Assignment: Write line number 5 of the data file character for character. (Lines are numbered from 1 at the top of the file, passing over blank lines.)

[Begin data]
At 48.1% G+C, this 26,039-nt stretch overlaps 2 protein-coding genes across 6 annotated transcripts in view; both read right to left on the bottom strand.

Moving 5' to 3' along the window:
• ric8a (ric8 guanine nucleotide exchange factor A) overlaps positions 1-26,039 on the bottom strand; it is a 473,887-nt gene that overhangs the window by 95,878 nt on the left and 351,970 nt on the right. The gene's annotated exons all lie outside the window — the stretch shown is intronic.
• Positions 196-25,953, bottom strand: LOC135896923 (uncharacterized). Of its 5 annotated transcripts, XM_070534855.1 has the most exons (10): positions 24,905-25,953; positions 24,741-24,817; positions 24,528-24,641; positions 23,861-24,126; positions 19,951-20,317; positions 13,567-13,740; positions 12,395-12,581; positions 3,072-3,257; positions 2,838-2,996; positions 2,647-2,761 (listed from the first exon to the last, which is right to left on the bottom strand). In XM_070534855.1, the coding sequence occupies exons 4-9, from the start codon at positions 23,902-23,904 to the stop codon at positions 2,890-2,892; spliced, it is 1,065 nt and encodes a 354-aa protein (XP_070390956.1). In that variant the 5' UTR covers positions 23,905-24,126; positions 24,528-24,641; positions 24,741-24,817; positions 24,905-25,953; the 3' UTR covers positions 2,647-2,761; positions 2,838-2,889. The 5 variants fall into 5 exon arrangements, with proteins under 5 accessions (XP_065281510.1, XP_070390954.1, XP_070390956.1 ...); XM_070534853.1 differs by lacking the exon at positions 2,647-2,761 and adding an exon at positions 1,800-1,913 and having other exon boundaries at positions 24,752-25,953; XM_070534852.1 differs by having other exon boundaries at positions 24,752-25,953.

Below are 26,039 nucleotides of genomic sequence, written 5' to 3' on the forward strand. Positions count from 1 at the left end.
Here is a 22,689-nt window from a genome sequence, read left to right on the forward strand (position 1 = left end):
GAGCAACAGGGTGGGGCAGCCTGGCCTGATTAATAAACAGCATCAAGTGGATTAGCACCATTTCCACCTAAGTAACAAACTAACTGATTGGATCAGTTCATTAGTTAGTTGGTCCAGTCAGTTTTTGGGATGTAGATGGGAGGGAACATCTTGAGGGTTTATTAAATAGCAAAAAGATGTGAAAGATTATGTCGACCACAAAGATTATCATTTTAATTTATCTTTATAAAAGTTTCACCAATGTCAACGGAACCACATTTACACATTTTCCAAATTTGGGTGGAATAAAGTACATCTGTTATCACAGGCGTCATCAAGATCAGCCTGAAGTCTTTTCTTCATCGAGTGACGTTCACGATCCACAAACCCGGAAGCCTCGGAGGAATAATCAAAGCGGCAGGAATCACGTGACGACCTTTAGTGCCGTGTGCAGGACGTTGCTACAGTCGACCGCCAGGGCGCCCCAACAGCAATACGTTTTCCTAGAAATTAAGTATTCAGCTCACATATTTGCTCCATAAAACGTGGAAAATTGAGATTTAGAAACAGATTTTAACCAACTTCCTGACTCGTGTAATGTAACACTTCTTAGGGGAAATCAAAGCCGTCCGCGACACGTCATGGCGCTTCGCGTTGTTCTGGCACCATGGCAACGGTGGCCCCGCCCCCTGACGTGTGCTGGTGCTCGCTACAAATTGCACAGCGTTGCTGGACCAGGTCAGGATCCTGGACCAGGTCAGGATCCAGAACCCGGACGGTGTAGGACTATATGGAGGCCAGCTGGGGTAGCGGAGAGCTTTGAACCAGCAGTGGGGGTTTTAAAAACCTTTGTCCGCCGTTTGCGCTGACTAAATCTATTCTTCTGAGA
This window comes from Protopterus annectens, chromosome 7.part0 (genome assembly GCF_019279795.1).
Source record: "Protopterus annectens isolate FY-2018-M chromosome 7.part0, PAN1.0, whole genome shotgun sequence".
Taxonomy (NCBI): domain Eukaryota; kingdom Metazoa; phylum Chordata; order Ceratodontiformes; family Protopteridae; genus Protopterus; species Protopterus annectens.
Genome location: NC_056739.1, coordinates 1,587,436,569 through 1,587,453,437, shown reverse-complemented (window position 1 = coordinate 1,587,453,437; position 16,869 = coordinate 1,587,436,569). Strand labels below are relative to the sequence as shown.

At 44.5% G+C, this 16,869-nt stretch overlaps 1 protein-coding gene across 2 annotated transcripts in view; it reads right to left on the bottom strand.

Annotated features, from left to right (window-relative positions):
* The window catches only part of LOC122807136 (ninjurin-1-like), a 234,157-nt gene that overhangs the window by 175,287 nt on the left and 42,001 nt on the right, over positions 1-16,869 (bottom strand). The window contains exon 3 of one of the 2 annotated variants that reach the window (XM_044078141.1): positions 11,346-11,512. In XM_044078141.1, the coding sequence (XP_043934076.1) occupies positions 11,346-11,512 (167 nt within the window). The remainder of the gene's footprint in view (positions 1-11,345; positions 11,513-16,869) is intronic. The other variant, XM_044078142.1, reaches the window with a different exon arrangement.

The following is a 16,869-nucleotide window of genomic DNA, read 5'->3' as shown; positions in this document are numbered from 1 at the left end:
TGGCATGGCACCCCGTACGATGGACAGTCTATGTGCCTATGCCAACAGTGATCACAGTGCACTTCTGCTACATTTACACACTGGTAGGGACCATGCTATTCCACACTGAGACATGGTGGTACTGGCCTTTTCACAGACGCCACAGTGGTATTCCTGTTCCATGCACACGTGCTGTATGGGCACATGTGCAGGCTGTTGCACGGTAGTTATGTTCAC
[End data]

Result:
Below are 26,039 nucleotides of genomic sequence, written 5' to 3' on the forward strand. Positions count from 1 at the left end.